Most of us spend more waking hours at work than any other single place, and the circumstances of work have a profound effect on health. Compared with 50 years ago, more jobs involve a great deal of sitting, and fewer jobs involve even moderate exertion. We are generally exposed to some unhealthy food choices on the job, where it’s convenient to grab a calorie-dense snack or beverage. Pressure to perform may lead to psychological stress. All these forces combine to cause heart disease, obesity, low back pain and depression.
Fortunately, the workplace can also help us stay healthy. The physical plant can be built or modified to encourage taking the stairs or walking between buildings. The work schedule can be adjusted to minimize long, uninterrupted standing or sitting. Cafeteria and vending machine services can make it easier (and cheaper) to buy the healthier selections than the less healthy. At some work sites, groups of employees organize into Biggest Loser teams or challenge other teams to reach exercise goals.
The Centers for Disease Control and Prevention, recognizing that the work site is a critical determinant of health and wellness, has launched the National Healthy Worksite Program, helping employers and employees work together to reach their shared goal of a healthy workforce. Many of the tools used in this program were developed by researchers in the Division of Occupational and Environmental Medicine, and the division is helping the project with program and data analysis.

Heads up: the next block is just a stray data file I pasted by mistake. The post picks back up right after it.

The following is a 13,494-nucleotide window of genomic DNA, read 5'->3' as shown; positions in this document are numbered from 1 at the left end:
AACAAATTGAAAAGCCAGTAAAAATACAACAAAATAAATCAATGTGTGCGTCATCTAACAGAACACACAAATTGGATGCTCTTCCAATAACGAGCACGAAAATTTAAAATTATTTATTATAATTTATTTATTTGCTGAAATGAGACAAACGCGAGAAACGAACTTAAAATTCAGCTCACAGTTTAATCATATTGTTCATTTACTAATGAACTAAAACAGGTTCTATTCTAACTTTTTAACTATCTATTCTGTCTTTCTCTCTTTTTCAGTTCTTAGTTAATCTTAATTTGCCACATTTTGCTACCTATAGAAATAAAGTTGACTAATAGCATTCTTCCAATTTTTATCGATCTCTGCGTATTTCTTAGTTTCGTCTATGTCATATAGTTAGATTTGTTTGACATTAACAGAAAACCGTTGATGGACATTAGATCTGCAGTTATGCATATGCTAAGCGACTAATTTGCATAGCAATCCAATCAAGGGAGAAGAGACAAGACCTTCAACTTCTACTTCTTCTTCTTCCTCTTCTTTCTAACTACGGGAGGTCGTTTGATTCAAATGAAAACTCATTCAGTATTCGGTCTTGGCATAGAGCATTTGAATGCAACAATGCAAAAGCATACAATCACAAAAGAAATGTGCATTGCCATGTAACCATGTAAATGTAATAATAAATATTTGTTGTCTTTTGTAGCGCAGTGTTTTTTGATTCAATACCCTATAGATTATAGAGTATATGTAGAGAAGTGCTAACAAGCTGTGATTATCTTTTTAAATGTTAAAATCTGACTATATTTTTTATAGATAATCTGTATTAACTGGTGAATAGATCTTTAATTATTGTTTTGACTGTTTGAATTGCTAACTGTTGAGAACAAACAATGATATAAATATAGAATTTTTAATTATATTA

Wellness in Corporate America
As we learn more about the potential for the work site to promote health, more employers are offering robust programs that try to incorporate wellness into every aspect of corporate life.
Here are some examples of innovation from employers and public health agencies, plus some resources that anyone can use at almost any job site.
- Dartmouth-Hitchcock Medical Center: Live Well/Work Well
- University of Michigan: Mhealthy
- Activity Bursts Everywhere: Fighting the Sedentary Lifestyle at Work Through Structured Activity Breaks
- Annual Review of Public Health: A Scientific Analysis of the Benefits of Work Site Health-Promotion Programs